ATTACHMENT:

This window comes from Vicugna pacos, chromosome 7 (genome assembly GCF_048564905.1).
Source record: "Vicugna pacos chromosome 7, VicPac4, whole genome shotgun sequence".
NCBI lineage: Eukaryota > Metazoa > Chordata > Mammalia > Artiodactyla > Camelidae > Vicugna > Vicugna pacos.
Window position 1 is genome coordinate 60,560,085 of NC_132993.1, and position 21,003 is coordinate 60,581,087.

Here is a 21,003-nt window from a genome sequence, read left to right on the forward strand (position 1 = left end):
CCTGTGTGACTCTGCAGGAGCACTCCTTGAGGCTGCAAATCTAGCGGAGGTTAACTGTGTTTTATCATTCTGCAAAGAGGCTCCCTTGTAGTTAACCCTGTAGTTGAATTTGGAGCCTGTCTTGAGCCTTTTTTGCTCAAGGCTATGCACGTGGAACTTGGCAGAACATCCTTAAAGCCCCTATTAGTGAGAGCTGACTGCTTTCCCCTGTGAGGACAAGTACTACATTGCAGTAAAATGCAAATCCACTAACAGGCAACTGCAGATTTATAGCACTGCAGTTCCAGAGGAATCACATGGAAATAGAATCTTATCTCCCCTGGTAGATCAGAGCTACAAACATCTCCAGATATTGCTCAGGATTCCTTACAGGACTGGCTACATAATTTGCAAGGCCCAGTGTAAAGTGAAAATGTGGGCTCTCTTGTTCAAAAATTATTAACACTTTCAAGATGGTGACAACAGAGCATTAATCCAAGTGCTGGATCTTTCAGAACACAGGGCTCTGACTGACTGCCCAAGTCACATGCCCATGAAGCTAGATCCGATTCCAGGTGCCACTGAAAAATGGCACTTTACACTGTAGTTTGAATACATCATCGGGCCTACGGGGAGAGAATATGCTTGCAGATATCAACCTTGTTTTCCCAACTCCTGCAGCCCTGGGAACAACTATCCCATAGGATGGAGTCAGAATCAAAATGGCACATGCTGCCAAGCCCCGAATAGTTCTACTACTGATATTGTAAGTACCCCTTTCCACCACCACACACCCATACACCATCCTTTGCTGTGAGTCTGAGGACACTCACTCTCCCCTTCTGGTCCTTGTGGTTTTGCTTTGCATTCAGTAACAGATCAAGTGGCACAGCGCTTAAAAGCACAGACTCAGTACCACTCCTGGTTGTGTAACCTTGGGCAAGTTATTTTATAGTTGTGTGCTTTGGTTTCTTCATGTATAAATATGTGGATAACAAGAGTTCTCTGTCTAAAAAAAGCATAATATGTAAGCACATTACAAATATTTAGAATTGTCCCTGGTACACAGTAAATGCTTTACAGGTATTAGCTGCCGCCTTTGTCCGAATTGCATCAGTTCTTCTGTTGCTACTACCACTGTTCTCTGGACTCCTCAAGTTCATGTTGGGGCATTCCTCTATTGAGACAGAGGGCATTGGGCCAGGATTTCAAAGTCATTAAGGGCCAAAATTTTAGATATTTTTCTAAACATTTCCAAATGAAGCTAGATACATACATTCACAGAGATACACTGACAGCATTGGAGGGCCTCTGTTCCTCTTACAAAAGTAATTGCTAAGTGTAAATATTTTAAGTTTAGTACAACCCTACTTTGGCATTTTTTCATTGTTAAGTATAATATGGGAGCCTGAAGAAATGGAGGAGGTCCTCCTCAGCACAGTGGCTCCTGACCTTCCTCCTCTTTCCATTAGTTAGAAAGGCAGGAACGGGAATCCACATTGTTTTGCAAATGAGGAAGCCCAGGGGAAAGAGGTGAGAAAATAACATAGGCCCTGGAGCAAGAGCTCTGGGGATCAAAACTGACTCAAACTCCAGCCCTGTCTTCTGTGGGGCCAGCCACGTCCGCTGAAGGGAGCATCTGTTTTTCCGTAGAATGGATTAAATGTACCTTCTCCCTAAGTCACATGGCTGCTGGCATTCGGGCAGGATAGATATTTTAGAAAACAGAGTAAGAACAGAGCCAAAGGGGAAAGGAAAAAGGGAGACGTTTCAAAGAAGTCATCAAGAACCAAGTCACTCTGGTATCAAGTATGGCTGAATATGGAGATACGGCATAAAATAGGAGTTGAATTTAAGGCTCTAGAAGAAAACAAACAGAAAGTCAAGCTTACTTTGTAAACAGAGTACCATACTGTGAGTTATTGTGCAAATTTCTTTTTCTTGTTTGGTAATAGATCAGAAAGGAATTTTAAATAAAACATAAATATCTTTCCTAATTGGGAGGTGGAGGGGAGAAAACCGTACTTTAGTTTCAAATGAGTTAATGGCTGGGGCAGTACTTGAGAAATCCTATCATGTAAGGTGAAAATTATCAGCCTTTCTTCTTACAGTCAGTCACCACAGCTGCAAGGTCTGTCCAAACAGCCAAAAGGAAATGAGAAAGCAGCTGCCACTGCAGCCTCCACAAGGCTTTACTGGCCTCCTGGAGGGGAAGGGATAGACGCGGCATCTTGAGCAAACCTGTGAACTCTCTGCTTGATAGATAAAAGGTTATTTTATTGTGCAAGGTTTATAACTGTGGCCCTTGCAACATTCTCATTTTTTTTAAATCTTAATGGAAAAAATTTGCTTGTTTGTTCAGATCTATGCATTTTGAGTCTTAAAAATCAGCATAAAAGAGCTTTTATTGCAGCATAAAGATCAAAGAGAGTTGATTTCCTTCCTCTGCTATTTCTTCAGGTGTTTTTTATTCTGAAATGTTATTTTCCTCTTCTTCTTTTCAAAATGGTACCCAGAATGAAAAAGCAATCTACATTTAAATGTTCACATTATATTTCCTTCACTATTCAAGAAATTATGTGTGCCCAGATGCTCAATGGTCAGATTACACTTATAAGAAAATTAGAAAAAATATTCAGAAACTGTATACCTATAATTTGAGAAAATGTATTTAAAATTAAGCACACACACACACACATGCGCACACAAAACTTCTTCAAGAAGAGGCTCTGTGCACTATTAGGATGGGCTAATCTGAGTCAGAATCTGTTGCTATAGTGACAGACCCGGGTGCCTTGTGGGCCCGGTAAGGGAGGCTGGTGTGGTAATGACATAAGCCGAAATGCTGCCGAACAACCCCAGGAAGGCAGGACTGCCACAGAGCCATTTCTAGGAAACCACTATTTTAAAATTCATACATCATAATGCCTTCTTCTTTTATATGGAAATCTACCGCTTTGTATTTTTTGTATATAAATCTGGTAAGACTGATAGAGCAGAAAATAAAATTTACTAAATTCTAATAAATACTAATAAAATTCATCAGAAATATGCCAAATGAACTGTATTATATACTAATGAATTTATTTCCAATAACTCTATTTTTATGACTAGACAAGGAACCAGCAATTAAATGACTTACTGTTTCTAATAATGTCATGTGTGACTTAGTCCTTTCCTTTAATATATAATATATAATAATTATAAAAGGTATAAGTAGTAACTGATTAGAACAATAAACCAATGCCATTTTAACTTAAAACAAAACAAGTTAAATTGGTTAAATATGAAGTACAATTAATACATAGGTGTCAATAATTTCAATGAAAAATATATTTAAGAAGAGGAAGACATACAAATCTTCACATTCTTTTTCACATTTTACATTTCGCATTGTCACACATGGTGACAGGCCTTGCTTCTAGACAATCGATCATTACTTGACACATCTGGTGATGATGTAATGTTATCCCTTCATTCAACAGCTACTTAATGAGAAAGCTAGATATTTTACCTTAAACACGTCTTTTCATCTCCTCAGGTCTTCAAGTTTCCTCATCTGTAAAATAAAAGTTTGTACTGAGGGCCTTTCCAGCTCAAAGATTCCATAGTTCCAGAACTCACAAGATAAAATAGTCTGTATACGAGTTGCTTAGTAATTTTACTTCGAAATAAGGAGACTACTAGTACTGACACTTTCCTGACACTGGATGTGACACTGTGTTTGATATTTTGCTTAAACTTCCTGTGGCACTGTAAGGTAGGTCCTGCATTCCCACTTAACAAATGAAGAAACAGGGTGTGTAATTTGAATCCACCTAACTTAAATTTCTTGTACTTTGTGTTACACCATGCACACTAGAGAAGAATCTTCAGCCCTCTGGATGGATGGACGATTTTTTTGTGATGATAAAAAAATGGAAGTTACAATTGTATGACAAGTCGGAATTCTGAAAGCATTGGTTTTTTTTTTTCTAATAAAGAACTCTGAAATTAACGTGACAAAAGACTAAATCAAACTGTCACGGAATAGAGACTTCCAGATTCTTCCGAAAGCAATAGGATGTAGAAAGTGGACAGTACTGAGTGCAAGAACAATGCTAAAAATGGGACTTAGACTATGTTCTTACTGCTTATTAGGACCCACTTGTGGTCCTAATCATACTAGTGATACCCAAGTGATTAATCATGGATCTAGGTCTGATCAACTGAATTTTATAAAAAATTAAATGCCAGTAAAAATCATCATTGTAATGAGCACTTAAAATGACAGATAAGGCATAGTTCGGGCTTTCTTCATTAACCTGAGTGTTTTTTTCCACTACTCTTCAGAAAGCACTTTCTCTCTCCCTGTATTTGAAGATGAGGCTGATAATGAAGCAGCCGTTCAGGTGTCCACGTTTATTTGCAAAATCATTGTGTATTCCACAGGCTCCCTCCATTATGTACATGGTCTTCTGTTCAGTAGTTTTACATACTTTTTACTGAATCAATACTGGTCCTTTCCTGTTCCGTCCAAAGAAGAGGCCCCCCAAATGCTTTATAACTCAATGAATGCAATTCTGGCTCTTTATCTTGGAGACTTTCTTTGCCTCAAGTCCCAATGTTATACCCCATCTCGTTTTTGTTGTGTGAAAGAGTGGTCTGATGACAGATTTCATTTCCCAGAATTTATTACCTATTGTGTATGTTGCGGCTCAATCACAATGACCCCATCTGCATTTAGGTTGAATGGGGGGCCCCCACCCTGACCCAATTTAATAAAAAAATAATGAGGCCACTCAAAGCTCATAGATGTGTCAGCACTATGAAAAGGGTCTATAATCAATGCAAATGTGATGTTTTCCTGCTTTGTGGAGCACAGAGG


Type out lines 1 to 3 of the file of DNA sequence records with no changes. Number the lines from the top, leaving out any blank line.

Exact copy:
This window comes from Vicugna pacos, chromosome 7 (genome assembly GCF_048564905.1).
Source record: "Vicugna pacos chromosome 7, VicPac4, whole genome shotgun sequence".
NCBI lineage: Eukaryota > Metazoa > Chordata > Mammalia > Artiodactyla > Camelidae > Vicugna > Vicugna pacos.